Pinching pennies: Students struggle amid soaring rents

This article is part of “The Housing Divide: Making it in Long Beach,” a series of stories from the Long Beach Media Collaborative examining the impacts of the statewide housing crisis on our city. The collaborative was initiated by the Long Beach Community Foundation and is funded by the Knight Foundation. Visit longbeachmc.org for more articles in this series and the award-winning previous series, “The Digital Divide: Strengthening the Signal.”

The only consistent alone time Johnathan Perez gets to enjoy is in the shower. The Cal State Long Beach sophomore bunks with three others in a house often crammed with college students.

But the price, at $500 a month, is right.

“I’m not proud of living here,” said Perez, 18. “Like, I wouldn’t entertain company but I can walk to school and work.”

He and other students are trying to get through school in one of the most expensive places in the country, where apartments average almost $1,500 a month and single rooms can run up to $1,200.

For graduating high school students and junior college transfers, student life, academia, prestige and perhaps even the red Solo-cup scene aren’t the only factors that go into picking out a college campus to attend. The cost of living either on or off campus is also a legitimate concern.

“I don’t doubt that housing costs is a growing barrier to students picking us,” said Jane Close Conoley, president of CSULB. “I think it’s really a threat to our existence because our whole point is to offer students of all income levels a chance for higher education and if it’s impossible to live here that’s going to cut out students from more modest means.”

A 2018 study found 42% of CSU students experienced food insecurity—meaning they lack access to enough healthy food—compared to roughly 13% of the country as a whole. The study also found nearly 11% of students reported experiencing homelessness at least once in the prior 12 months.

Four months ago, the city of Long Beach brought 250 volunteers together to count the homeless population in the city. Data revealed that of the roughly 1,900 homeless on the streets, 4% identified as students.

The problem has gained wider attention, particularly as tuition rises and housing in this region becomes more scarce and expensive. A study out this week by Harvard University found the Los Angeles-Long Beach-Anaheim metro area is the most cost-burdened housing market in the nation, with 46% of households spending a third to half of their income on housing.

More housing 

As rental rates soar to near unreachable heights and space in on campus housing becomes more impacted with a growing number of applicants every year, university officials are working on solutions to accommodate more students.

“It really puts our students at risk not to have campus housing that’s safe and secure,” Conoley said.

In the next 18 months, the university intends to build new dormitories for students on Earl Warren Drive and Atherton Street that will add 476 new beds on campus, the university’s first housing build in 30 years. In addition to this, the university has been working with developers in Downtown Long Beach to build affordable off-campus housing.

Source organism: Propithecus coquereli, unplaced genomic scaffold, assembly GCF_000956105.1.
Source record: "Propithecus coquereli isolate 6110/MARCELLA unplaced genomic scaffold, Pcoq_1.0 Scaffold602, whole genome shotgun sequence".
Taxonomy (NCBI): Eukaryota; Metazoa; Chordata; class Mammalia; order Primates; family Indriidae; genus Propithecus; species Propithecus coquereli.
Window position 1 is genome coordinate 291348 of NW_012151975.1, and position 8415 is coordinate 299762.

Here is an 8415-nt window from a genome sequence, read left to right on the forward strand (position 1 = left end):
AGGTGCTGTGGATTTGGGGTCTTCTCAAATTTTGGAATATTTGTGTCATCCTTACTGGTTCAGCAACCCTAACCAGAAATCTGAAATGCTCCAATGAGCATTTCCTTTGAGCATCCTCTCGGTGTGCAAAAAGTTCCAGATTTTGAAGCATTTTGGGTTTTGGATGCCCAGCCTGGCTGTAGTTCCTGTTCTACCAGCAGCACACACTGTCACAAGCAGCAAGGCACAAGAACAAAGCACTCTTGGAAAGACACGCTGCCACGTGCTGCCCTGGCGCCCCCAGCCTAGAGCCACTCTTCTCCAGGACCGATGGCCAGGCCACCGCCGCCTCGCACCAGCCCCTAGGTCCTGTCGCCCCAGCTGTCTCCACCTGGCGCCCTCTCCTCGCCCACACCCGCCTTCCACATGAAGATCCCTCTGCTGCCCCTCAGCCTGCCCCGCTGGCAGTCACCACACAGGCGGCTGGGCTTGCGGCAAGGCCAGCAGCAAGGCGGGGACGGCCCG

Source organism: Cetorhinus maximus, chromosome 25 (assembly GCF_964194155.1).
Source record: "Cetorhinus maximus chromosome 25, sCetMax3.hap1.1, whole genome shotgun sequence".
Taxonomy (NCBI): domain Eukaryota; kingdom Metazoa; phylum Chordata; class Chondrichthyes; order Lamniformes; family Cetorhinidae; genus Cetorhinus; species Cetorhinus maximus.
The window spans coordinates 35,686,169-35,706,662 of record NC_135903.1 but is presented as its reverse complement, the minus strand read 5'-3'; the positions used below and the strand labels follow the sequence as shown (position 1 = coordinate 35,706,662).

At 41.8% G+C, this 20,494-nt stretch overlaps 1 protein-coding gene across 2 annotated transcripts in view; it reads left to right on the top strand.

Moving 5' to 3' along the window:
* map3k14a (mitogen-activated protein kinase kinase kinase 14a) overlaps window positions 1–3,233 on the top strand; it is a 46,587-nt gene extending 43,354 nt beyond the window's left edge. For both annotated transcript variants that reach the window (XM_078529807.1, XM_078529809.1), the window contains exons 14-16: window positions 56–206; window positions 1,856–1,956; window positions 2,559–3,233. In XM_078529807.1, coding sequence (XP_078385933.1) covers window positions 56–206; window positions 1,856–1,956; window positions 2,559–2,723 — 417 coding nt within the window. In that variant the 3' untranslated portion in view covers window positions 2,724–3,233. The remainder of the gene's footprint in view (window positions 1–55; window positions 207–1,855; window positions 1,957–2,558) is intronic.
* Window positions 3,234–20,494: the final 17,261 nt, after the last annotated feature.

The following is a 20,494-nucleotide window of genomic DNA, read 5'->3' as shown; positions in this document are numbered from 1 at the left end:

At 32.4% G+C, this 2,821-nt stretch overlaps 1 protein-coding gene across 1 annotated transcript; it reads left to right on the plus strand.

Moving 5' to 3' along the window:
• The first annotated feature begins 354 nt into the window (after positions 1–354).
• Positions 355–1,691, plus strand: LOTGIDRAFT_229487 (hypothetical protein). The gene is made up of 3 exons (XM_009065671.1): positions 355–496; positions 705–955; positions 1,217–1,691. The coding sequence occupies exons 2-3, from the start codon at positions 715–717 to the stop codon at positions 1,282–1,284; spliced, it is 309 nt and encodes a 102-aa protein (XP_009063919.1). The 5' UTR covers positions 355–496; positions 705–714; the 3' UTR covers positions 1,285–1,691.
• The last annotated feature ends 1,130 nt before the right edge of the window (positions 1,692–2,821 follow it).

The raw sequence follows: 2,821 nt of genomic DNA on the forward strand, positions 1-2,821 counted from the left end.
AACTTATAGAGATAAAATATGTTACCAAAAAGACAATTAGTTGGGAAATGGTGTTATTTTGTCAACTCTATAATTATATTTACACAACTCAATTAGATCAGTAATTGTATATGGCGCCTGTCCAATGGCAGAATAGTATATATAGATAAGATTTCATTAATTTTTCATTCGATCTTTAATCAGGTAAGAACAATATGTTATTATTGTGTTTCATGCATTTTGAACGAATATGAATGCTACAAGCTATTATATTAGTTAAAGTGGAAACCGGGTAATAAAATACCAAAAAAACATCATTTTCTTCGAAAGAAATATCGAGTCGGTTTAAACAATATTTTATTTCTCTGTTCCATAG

The university is also looking at other alternatives such as pairing students with empty-nesters or adults who would be willing to rent rooms to students a lower cost. They are also encouraging community members to donate houses.

“We are continually looking throughout the environment for other partnership opportunities,” Conoley said.

Meeting basic needs

In conjunction with adding more housing, the university has also attempted to address students who have been displaced or forced into homelessness by the cost of living.

The Basic Needs Program at the university was created in March 2015 in support of the CSU chancellor’s Basic Needs Initiative which was created to support students’ well-being.

The program offers both temporary and permanent options to students who experience food insecurity or are in danger of becoming homeless. Within this, students who experience an unforeseen crisis or are unable to pay their rent can receive up to $500 from the Student Emergency Intervention and Wellness Program.

“We have money set aside for students who have exhausted all financial aid, grants and loans which is a fantastic resource,” said Kenneth Kelly, director of Basic Needs.

Kelly also works with students who have already lost their homes by helping to place them in temporary housing in specially reserved, vacant dorms on campus.

Dorming at CSULB can cost more than $12,600 per academic year, including a seven-day meal plan.

Federico Yniguez, 20, a junior, pays substantially more than Perez, who shares a room in a house; the cost of Perez’ housing, without meals, is $5,400 per year.

But aside from a few complaints, Yniguez is enjoying the college experience.

“It’s a rite of passage,” Yniguez said of living on campus. “I made a lot of friends just from dorming.”

And, though Perez’s quarters are cramped, he is getting by.

“I kind of envy those who live on campus,” Perez said. “But my rent is a lot cheaper.”

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